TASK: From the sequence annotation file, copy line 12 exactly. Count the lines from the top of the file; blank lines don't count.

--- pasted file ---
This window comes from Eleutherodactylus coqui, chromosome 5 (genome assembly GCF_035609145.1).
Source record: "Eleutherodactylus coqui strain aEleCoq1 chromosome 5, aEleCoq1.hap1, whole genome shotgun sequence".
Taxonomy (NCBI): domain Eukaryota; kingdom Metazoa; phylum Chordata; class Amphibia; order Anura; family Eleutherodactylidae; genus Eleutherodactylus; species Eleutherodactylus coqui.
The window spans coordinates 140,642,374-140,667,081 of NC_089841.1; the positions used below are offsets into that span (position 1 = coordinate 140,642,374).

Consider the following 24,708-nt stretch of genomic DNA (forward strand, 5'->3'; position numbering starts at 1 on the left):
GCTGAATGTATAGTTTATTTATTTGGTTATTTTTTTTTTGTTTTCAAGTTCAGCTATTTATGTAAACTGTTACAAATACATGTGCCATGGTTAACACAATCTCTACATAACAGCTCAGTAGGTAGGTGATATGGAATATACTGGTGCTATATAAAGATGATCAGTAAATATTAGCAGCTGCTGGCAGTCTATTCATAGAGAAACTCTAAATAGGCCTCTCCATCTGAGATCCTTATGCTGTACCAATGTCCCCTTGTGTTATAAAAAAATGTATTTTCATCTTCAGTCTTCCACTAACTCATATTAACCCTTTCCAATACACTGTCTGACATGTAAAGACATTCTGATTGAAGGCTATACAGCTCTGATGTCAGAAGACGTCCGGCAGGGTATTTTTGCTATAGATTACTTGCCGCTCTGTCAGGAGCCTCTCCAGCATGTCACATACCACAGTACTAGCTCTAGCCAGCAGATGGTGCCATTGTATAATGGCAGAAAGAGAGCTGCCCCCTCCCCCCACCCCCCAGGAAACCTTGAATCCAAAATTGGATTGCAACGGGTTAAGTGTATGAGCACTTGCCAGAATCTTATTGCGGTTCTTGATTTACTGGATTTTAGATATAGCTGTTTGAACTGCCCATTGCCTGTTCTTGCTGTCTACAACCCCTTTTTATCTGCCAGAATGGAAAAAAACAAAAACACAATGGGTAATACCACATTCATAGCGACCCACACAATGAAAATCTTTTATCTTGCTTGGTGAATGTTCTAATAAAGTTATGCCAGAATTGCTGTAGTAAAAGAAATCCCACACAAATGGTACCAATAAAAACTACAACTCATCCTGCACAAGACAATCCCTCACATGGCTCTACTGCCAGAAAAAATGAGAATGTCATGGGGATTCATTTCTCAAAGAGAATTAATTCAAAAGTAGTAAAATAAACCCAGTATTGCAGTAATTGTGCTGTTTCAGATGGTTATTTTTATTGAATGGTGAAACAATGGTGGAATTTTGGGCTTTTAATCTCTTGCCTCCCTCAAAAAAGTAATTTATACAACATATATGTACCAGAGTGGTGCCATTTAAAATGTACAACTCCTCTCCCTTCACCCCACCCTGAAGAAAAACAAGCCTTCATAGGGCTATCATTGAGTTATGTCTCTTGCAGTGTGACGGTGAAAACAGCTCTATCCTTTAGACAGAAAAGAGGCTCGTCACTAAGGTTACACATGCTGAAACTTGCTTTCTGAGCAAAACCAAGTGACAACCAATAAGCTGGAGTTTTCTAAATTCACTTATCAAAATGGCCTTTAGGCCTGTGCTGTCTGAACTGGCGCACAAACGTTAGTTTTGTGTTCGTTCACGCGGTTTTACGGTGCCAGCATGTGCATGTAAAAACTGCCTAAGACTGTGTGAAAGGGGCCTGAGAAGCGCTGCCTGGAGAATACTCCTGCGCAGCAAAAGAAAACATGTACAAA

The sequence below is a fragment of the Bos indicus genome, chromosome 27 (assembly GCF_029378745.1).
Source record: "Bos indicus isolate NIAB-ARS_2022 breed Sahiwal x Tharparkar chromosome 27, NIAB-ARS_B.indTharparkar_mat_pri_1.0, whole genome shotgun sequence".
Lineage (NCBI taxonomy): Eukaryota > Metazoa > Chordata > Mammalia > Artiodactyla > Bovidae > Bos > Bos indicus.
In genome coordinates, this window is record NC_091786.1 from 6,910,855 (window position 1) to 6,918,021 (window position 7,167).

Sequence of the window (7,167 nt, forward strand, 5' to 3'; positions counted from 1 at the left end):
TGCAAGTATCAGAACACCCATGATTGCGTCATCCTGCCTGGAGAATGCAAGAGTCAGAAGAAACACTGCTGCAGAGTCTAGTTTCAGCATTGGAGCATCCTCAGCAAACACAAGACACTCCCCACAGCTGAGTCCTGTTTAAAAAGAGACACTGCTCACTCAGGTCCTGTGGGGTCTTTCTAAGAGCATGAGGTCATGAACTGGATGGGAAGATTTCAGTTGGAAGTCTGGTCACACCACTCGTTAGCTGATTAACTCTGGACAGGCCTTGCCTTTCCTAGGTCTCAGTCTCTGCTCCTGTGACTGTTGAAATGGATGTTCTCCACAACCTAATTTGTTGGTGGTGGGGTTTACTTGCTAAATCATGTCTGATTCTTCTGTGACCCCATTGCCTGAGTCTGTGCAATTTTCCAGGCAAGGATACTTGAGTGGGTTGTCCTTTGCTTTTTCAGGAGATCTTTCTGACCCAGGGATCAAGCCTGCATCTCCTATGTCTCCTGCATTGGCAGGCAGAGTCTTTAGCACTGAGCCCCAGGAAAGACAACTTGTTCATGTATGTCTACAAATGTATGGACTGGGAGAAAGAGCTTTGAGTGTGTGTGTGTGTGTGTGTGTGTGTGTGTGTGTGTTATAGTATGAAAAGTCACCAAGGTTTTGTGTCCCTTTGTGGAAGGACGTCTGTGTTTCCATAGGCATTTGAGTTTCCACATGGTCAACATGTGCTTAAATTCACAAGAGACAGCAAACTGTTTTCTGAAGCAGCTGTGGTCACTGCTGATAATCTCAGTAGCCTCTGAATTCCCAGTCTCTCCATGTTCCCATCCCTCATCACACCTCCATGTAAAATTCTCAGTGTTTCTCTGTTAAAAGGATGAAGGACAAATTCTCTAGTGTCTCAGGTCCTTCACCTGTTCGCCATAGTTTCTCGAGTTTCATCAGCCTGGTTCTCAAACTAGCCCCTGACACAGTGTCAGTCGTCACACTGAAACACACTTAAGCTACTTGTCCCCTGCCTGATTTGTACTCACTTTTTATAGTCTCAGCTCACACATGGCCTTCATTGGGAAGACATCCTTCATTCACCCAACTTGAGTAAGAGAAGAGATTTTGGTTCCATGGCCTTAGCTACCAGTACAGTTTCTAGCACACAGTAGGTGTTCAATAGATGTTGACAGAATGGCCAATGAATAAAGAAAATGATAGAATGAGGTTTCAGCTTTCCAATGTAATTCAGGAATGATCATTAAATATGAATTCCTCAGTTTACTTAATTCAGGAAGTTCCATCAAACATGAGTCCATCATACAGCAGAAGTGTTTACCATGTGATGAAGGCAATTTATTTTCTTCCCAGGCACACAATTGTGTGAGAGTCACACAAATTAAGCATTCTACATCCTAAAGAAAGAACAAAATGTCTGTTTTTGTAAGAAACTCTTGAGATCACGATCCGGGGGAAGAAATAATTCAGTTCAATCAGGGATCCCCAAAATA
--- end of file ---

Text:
TGCAAGTATCAGAACACCCATGATTGCGTCATCCTGCCTGGAGAATGCAAGAGTCAGAAGAAACACTGCTGCAGAGTCTAGTTTCAGCATTGGAGCATCCTCAGCAAACACAAGACACTCCCCACAGCTGAGTCCTGTTTAAAAAGAGACACTGCTCACTCAGGTCCTGTGGGGTCTTTCTAAGAGCATGAGGTCATGAACTGGATGGGAAGATTTCAGTTGGAAGTCTGGTCACACCACTCGTTAGCTGATTAACTCTGGACAGGCCTTGCCTTTCCTAGGTCTCAGTCTCTGCTCCTGTGACTGTTGAAATGGATGTTCTCCACAACCTAATTTGTTGGTGGTGGGGTTTACTTGCTAAATCATGTCTGATTCTTCTGTGACCCCATTGCCTGAGTCTGTGCAATTTTCCAGGCAAGGATACTTGAGTGGGTTGTCCTTTGCTTTTTCAGGAGATCTTTCTGACCCAGGGATCAAGCCTGCATCTCCTATGTCTCCTGCATTGGCAGGCAGAGTCTTTAGCACTGAGCCCCAGGAAAGACAACTTGTTCATGTATGTCTACAAATGTATGGACTGGGAGAAAGAGCTTTGAGTGTGTGTGTGTGTGTGTGTGTGTGTGTGTGTGTGTTATAGTATGAAAAGTCACCAAGGTTTTGTGTCCCTTTGTGGAAGGACGTCTGTGTTTCCATAGGCATTTGAGTTTCCACATGGTCAACATGTGCTTAAATTCACAAGAGACAGCAAACTGTTTTCTGAAGCAGCTGTGGTCACTGCTGATAATCTCAGTAGCCTCTGAATTCCCAGTCTCTCCATGTTCCCATCCCTCATCACACCTCCATGTAAAATTCTCAGTGTTTCTCTGTTAAAAGGATGAAGGACAAATTCTCTAGTGTCTCAGGTCCTTCACCTGTTCGCCATAGTTTCTCGAGTTTCATCAGCCTGGTTCTCAAACTAGCCCCTGACACAGTGTCAGTCGTCACACTGAAACACACTTAAGCTACTTGTCCCCTGCCTGATTTGTACTCACTTTTTATAGTCTCAGCTCACACATGGCCTTCATTGGGAAGACATCCTTCATTCACCCAACTTGAGTAAGAGAAGAGATTTTGGTTCCATGGCCTTAGCTACCAGTACAGTTTCTAGCACACAGTAGGTGTTCAATAGATGTTGACAGAATGGCCAATGAATAAAGAAAATGATAGAATGAGGTTTCAGCTTTCCAATGTAATTCAGGAATGATCATTAAATATGAATTCCTCAGTTTACTTAATTCAGGAAGTTCCATCAAACATGAGTCCATCATACAGCAGAAGTGTTTACCATGTGATGAAGGCAATTTATTTTCTTCCCAGGCACACAATTGTGTGAGAGTCACACAAATTAAGCATTCTACATCCTAAAGAAAGAACAAAATGTCTGTTTTTGTAAGAAACTCTTGAGATCACGATCCGGGGGAAGAAATAATTCAGTTCAATCAGGGATCCCCAAAATA